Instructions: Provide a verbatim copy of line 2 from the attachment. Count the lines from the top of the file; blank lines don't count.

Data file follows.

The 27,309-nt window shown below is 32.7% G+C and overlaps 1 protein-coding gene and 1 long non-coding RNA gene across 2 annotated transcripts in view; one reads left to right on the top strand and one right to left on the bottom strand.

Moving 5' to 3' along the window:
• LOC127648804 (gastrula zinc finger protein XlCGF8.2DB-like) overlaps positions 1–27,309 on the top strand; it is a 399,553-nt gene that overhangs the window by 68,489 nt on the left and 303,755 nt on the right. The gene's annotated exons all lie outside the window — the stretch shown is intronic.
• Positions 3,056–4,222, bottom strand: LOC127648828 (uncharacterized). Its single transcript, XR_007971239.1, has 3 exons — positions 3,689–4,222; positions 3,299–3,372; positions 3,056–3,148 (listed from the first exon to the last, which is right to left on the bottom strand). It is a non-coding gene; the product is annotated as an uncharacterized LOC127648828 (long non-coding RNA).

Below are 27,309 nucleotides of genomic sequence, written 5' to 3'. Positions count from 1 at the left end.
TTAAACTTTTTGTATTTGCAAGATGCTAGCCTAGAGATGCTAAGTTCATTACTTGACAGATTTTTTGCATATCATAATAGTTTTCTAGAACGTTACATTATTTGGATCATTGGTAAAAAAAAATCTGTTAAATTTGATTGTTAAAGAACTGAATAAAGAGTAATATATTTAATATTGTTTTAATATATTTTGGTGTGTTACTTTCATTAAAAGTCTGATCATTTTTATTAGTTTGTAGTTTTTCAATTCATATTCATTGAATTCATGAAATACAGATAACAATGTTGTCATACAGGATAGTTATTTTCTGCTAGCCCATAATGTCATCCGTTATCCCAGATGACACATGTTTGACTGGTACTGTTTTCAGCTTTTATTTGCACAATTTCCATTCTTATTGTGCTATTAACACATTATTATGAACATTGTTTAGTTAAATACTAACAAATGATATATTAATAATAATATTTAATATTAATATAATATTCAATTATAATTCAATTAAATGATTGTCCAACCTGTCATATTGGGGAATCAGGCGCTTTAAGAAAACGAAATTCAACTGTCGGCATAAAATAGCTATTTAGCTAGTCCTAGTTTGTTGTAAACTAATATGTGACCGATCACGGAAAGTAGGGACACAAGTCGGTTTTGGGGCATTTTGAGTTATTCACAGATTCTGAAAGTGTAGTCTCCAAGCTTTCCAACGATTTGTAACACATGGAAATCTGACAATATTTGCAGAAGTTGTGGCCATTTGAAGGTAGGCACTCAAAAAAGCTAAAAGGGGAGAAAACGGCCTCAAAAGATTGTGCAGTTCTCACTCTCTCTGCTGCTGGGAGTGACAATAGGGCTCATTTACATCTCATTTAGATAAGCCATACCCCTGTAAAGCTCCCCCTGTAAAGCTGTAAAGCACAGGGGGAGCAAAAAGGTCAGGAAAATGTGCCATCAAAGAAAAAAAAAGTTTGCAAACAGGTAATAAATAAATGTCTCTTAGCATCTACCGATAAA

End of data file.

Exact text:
Moving 5' to 3' along the window: